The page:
Trump Must Withdraw From the Iran Nuclear Deal

For the second time during the Trump administration, the State Department has reportedly decided to certify that Iran is complying with its 2015 nuclear deal with the UN Security Council’s five permanent members and Germany, known formally as the Joint Comprehensive Plan of Action (“JCPOA”).

If true, it will be the administration’s second unforced error regarding the JCPOA. Over the past two years, considerable information detailing Tehran’s violations of the deal have become public, including: exceeding limits on uranium enrichment and production of heavy water; illicit efforts at international procurement of dual-use nuclear and missile technology; and obstructing international inspection efforts (which were insufficient to begin with).

Since international verification is fatally inadequate, and our own intelligence far from perfect, these violations undoubtedly only scratch the surface of the ayatollahs’ inexhaustible mendaciousness.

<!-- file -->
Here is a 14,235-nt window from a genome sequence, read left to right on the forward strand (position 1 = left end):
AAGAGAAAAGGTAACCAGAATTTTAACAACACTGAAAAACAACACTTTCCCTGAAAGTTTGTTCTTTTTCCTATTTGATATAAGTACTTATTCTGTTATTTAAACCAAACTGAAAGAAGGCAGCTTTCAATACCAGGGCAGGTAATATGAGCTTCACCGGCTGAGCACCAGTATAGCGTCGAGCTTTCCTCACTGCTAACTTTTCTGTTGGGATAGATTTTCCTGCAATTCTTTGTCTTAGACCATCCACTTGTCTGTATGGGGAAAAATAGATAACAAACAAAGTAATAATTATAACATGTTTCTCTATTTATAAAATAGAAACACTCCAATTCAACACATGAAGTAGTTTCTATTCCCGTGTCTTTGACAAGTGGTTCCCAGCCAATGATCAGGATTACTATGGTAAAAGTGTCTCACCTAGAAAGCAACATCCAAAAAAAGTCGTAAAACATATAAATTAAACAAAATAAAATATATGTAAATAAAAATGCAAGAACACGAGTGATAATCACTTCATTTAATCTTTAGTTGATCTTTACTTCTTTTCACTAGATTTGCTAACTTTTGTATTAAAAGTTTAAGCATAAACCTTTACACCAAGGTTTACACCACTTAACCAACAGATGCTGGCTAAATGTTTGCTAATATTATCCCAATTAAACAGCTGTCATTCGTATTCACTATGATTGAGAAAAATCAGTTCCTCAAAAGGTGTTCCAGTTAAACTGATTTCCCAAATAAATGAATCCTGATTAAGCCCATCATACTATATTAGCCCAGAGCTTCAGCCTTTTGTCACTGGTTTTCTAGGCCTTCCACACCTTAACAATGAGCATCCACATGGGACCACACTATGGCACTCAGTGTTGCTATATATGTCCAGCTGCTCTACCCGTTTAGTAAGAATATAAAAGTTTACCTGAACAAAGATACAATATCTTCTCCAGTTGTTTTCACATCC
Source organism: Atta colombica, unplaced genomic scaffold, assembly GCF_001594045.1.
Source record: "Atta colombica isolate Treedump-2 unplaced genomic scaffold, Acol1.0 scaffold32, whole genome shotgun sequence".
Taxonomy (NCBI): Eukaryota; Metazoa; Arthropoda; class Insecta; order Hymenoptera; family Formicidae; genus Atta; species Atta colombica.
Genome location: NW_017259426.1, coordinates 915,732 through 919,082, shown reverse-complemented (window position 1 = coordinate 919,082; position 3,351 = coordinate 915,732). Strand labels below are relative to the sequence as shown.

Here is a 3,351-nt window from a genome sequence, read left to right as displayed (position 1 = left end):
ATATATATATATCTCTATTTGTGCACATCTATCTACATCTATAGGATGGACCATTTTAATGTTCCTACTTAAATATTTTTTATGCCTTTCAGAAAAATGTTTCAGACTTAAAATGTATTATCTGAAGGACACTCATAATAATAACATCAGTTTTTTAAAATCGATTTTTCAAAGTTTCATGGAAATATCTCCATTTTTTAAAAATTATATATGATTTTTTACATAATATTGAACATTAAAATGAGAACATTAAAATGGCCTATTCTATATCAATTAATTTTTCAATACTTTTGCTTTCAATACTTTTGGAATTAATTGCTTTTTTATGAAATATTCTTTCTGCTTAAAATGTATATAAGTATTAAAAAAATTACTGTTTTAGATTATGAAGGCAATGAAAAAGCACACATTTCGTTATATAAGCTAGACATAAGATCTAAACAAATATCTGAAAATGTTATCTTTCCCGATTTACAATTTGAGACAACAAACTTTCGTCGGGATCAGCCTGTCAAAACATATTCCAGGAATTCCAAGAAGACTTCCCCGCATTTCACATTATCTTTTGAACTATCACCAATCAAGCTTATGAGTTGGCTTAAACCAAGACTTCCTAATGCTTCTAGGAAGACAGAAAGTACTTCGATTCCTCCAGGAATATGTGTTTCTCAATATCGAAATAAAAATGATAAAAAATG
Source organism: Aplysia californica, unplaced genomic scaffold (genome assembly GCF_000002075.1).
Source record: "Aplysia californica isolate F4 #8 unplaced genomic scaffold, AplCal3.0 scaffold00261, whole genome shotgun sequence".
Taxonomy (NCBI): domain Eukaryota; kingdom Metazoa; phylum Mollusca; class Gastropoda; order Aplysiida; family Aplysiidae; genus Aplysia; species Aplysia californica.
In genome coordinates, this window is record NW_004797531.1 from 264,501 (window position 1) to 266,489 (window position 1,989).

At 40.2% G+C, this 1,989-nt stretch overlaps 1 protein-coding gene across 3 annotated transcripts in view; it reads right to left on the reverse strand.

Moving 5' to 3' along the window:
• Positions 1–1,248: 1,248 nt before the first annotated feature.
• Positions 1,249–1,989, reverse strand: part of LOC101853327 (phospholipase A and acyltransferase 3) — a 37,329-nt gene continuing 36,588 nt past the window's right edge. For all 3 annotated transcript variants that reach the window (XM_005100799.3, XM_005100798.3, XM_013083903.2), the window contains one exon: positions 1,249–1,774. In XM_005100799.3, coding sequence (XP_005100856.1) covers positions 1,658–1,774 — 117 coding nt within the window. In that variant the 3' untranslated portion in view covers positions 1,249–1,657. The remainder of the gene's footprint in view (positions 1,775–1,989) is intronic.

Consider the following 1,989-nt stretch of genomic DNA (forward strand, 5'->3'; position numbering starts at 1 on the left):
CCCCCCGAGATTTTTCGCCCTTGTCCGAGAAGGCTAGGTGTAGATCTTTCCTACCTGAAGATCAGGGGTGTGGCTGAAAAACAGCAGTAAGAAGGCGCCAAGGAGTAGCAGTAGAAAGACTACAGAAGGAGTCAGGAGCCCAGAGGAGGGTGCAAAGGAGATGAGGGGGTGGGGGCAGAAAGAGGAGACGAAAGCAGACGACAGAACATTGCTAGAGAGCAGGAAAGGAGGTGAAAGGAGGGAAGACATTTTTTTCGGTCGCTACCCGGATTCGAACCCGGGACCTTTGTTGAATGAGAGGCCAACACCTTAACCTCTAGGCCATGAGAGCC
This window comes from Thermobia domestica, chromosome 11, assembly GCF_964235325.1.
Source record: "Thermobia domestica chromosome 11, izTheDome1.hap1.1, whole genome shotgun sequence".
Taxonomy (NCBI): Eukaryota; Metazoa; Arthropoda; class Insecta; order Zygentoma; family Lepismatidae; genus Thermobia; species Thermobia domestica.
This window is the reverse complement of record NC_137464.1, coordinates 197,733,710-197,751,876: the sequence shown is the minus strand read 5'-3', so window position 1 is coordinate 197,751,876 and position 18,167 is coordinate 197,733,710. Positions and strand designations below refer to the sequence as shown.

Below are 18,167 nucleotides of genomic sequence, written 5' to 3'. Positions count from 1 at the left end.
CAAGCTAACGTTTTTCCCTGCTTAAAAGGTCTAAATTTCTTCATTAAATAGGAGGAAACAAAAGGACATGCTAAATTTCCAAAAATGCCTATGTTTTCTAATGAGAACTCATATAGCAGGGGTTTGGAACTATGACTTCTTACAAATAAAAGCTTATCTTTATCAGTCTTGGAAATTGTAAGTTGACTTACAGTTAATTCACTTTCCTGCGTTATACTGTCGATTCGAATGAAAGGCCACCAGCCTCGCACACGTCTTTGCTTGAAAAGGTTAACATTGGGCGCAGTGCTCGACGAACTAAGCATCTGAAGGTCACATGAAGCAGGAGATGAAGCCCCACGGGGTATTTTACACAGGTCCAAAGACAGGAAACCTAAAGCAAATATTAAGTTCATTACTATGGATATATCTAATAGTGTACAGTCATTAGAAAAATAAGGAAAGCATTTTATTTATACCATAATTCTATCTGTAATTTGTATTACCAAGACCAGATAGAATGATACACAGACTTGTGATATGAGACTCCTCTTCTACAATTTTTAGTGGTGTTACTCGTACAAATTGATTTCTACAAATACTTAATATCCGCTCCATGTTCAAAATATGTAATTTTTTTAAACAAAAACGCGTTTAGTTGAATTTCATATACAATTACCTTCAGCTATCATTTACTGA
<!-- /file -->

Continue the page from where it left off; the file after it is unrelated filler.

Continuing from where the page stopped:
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Rouhani and Trump: Together against Iran’s Men with Guns?

These days something strange is happening with regard to Iran. You might say: so what? Strange things have been happening with regard to Iran ever since the mullahs seized power in 1979.

Alright, but what is happening now may merit closer attention because it represents an unprecedented convergence between the thinking of the Trump administration in Washington, on the one hand, and that of one of the factions involved in the power struggle in Tehran, on the other.

Last month, US Secretary of State Rex Tillerson announced that the Trump administration is putting final touches to a new policy on Iran with the ultimate aim of regime change. While details of this new policy remain a mystery, one thing maybe clear: one of its aims would be the dismantling of the Islamic Revolutionary Guard Corps (IRGC), which US experts identify as the mainstay of the Khomeinist regime.

National Security Adviser General H.R. McMaster has more than hinted at this, while a number of Republican policymakers, among them Senator Tom Cotton, have evoked the designation of the IRGC as a “terrorist organization.”

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As Iran Berates US to Mark Second Anniversary of Nuclear Deal, Critics Warn of ‘Nuclear Armed Genocidal Regime’ Down The Road